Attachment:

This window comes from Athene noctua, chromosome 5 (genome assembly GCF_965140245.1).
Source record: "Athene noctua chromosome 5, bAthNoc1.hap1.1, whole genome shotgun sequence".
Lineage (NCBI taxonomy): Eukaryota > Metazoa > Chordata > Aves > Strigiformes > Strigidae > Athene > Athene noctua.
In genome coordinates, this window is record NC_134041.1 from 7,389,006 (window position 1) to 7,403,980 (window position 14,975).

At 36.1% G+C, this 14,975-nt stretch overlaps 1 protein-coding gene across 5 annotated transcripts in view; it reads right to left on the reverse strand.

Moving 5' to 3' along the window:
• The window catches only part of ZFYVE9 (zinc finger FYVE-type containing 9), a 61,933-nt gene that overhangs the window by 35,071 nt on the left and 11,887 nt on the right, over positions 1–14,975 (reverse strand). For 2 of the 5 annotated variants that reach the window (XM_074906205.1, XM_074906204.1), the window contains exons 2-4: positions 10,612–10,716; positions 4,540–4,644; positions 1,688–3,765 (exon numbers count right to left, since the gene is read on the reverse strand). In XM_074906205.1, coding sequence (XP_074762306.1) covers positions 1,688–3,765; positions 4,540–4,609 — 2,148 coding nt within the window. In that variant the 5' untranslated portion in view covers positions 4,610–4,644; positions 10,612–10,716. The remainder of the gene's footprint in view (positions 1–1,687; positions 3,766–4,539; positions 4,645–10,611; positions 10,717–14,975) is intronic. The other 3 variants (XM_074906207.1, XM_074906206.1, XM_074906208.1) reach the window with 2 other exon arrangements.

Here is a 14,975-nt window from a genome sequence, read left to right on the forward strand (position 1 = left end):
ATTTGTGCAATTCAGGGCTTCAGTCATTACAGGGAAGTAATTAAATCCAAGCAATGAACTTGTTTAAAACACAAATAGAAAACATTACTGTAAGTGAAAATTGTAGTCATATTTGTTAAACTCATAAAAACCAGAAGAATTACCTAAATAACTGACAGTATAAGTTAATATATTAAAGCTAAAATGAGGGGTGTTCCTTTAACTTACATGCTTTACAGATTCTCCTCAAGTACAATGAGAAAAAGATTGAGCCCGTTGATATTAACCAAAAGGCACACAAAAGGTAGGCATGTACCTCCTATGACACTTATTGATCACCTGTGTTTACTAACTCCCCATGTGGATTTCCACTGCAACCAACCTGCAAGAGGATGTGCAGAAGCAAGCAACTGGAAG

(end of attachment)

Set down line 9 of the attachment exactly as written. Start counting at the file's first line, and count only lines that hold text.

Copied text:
ATTTGTGCAATTCAGGGCTTCAGTCATTACAGGGAAGTAATTAAATCCAAGCAATGAACTTGTTTAAAACACAAATAGAAAACATTACTGTAAGTGAAAATTGTAGTCATATTTGTTAAACTCATAAAAACCAGAAGAATTACCTAAATAACTGACAGTATAAGTTAATATATTAAAGCTAAAATGAGGGGTGTTCCTTTAACTTACATGCTTTACAGATTCTCCTCAAGTACAATGAGAAAAAGATTGAGCCCGTTGATATTAACCAAAAGGCACACAAAAGGTAGGCATGTACCTCCTATGACACTTATTGATCACCTGTGTTTACTAACTCCCCATGTGGATTTCCACTGCAACCAACCTGCAAGAGGATGTGCAGAAGCAAGCAACTGGAAG